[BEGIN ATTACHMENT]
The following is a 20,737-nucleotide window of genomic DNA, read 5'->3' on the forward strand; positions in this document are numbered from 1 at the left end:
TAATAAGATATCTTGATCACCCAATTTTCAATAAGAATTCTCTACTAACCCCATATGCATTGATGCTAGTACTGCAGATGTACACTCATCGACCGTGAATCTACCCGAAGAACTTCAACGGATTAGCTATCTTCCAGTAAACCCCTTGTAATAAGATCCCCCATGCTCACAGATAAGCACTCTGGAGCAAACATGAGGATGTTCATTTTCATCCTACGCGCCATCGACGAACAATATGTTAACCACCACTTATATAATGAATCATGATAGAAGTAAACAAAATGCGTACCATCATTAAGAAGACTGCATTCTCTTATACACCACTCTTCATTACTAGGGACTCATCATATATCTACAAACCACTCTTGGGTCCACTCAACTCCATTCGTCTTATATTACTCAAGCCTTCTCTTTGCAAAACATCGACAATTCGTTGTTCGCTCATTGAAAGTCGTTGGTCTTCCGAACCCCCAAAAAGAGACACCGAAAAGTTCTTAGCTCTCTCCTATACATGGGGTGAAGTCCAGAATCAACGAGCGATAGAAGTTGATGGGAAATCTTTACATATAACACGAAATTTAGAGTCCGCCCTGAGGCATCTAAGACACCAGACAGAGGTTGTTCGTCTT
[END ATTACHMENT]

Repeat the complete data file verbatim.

The following is a 20,737-nucleotide window of genomic DNA, read 5'->3' on the forward strand; positions in this document are numbered from 1 at the left end:
TAATAAGATATCTTGATCACCCAATTTTCAATAAGAATTCTCTACTAACCCCATATGCATTGATGCTAGTACTGCAGATGTACACTCATCGACCGTGAATCTACCCGAAGAACTTCAACGGATTAGCTATCTTCCAGTAAACCCCTTGTAATAAGATCCCCCATGCTCACAGATAAGCACTCTGGAGCAAACATGAGGATGTTCATTTTCATCCTACGCGCCATCGACGAACAATATGTTAACCACCACTTATATAATGAATCATGATAGAAGTAAACAAAATGCGTACCATCATTAAGAAGACTGCATTCTCTTATACACCACTCTTCATTACTAGGGACTCATCATATATCTACAAACCACTCTTGGGTCCACTCAACTCCATTCGTCTTATATTACTCAAGCCTTCTCTTTGCAAAACATCGACAATTCGTTGTTCGCTCATTGAAAGTCGTTGGTCTTCCGAACCCCCAAAAAGAGACACCGAAAAGTTCTTAGCTCTCTCCTATACATGGGGTGAAGTCCAGAATCAACGAGCGATAGAAGTTGATGGGAAATCTTTACATATAACACGAAATTTAGAGTCCGCCCTGAGGCATCTAAGACACCAGACAGAGGTTGTTCGTCTT